Paying Mr. Time Machine

How much would you pay? That was the question.

During a fairly long set break at the Yonder Mountain String Band show last night, I was chatting with two dear friends. They’re married with two kids and living a pretty nice and happy life. Pre-kids, they were a bit rowdy and had tons of fun. As we talked, we considered the fact that kids we knew when they were still in grade school are now in college. We felt, as you might expect, a bit old. All around us, 20-something hippies had been dancing all night. My knees hurt. Because I’m old.

Ah, to go back and do it again, we thought.

The thing is, we’re all just about as content with our lives as we can be. We’re financially stable, have perfect suburban families, and apart from never having to work again, we couldn’t ask for too much more. Going back and doing it all over again could mess that up and none of us wants that. That’s when the money-hungry Mr. Time Machine was born.

So, here’s the proposition. You can go back 15 years and live the past decade and half over again. When those 15 years are complete for the second time, you come back to exactly the point in your life that you are right now.

Sound good? Well, it’s going to cost you.

Upon your return trip from the second chance, you owe Mr. Time Machine a certain percentage of your life savings. One friend said, “All of it. 100%. I’d write a check right now.”

That seemed a bit extreme to me. Although money is far from the most important thing to me, I don’t want to give up everything I’ve worked to save. I don’t even want to give up half of it. While going back and getting to relive my early adulthood in an even more fun way would be a ball, it’s not worth coming back to a life I already love and find myself missing a big chunk of the money I have saved for the future.

So, I ask you…what percentage of your life savings would you pay to go back and have another shot at the last 15 years, knowing that you come back to this exact life minus the cash when it is all over?

Brad Willis

Brad Willis is a writer based in Greenville, South Carolina. Willis spent a decade as an award-winning broadcast journalist. He has worked as a freelance writer, columnist, and professional blogger since 2005. He has also served as a commentator and guest on a wide variety of television, radio, and internet shows.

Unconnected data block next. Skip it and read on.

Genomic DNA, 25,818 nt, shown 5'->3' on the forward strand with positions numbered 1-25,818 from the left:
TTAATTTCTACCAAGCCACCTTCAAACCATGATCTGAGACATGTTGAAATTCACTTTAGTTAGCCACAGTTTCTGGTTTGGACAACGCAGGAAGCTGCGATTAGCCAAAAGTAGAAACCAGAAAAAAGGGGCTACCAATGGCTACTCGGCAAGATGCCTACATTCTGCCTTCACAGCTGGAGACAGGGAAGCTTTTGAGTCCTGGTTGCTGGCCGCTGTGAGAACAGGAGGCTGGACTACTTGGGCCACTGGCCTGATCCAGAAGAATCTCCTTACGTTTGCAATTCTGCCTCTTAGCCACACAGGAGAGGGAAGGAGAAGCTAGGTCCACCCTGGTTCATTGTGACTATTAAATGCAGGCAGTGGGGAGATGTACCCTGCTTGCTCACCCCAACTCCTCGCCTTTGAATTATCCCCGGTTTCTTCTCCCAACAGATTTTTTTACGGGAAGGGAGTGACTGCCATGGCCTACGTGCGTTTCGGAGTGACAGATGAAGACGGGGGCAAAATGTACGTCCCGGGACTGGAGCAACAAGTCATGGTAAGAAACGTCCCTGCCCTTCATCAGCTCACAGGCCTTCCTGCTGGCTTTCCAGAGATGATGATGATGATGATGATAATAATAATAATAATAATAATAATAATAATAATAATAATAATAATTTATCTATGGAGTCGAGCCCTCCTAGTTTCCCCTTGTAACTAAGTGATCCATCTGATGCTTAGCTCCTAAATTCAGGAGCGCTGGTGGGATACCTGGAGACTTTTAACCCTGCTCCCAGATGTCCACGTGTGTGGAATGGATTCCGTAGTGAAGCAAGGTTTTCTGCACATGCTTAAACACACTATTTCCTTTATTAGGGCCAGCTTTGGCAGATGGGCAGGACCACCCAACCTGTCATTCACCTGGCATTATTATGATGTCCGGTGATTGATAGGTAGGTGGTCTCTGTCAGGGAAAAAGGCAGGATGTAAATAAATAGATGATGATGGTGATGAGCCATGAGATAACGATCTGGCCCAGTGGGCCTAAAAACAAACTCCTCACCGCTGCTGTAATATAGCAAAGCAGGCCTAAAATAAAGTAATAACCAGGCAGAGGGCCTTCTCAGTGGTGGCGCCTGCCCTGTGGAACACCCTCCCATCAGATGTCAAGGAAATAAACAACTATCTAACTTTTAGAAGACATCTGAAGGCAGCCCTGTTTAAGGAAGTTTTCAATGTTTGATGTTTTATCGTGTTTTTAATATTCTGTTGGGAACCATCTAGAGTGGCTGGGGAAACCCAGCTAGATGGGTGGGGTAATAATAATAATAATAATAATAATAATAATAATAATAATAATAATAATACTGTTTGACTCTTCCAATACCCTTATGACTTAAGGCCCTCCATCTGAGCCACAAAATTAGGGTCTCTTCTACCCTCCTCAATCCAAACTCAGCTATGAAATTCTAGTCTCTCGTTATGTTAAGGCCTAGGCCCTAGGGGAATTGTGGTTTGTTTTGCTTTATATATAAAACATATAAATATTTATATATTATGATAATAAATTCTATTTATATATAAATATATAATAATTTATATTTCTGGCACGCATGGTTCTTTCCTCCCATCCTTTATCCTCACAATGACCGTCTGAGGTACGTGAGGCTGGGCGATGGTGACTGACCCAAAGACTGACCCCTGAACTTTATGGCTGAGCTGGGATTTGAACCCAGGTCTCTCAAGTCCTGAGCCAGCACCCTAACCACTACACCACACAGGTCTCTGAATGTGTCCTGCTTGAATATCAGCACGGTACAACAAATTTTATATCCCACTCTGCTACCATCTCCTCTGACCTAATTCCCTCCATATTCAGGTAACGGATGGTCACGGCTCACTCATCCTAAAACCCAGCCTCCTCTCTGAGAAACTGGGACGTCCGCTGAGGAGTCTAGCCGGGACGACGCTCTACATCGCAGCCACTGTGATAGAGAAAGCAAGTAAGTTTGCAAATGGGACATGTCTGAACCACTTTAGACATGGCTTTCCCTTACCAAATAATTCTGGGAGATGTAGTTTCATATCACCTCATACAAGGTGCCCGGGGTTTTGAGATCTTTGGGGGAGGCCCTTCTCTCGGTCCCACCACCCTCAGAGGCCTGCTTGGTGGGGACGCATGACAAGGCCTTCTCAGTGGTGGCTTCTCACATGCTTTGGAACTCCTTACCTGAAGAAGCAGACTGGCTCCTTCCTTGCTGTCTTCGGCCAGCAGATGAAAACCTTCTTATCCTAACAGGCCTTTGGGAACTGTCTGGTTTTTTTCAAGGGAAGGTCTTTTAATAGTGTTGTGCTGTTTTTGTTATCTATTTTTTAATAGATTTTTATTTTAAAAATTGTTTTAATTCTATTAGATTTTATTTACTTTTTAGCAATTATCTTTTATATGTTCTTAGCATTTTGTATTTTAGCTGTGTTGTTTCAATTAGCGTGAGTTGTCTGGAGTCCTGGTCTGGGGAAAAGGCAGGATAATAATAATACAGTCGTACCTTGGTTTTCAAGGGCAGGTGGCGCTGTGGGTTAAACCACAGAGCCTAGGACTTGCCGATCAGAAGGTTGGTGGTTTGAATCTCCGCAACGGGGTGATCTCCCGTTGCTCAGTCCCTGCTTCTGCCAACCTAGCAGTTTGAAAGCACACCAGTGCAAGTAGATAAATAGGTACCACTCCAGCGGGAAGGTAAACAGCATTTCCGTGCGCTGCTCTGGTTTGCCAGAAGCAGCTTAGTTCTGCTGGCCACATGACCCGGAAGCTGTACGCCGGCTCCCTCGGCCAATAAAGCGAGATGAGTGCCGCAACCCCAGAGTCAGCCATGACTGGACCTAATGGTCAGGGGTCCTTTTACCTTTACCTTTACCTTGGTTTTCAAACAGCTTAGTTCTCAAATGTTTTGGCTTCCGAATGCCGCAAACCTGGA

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12 Responses

  1. Special K says:

    About a quarter. Only half of our savings could be considered mine. So that could be read as half of my savings and none of my wife’s.

    Could I go back 16 years and avoid my first marriage?

  2. Drizztdj says:

    If I could duck that sign at work, I’d be in for at least half.

    I’d love to know how my mid/late 20’s would have been not hopped up on anti-seizure medicine 75% of the time.

  3. change100 says:

    Since I have no life savings and my tiny 401(k) from the Big Man’s just withered up and nearly died with the market you’d think I’d say 100%.

    But no fuckin’ way would I want to go back to 1993. I wore brown lipstick and combat boots, hated college and dated a string of horrible guys, most of whom ended up in rehab.

    I have the love of my life now and wouldn’t trade him for anything.

  4. Dr. Chako says:

    Zero point zero zero.

  5. BadBlood says:

    Ditto w/the Dr.

    UNLESS….I could change my investment strategy to have twice as much as I have now. šŸ™‚

  6. katitude says:

    Zip. Zilch. Zero.

    Once is quite enough, thank you. I remember what I want to remember, have let the rest go for a reason.

  7. The Wife says:

    Other than wanting to go back and realize how SMOKIN’ my body was pre-kids . . . yeah, no desire to go back and relive it.

    C’mon – I just had so much fun last weekend, I can’t even tell my kids or co-workers . . . why do I need to relive 16 years?

  8. Da Goddess says:

    Like The Wife said, to go back and have that pre-kid body? For that, I’d pay $5.93 (cuz it’s all I have on me).

    I’ve done so much in the last few years…I don’t think I’d have been bold enough to do it back then. I don’t know that I’d have appreciated it.

    And I kinda like my kids.

    Oh, and don’t even start with the ” We felt, as you might expect, a bit old. All around us, 20-something hippies had been dancing all night. My knees hurt. Because Iā€™m old.” bullshit with me mister. I’m older and only I’m allowed to say that.

  9. iggy says:

    excellent question to nosh.

    i’ve gotta go with zero as well. i don’t think i’d be so lucky on the second go-around.

  10. Bam-Bam says:


    I’m surrounded by what I want and need now.
    Why wait another 15 years to be this happy?

  11. StB says:

    Are you able to go back with the knowledge you have gained over the past 15 years, or do you go in blind?

    I would go for 50%. Life is a journey. The experience alone would be worth it.

  12. Annie says:

    Zero. My mistakes are working for me so far…

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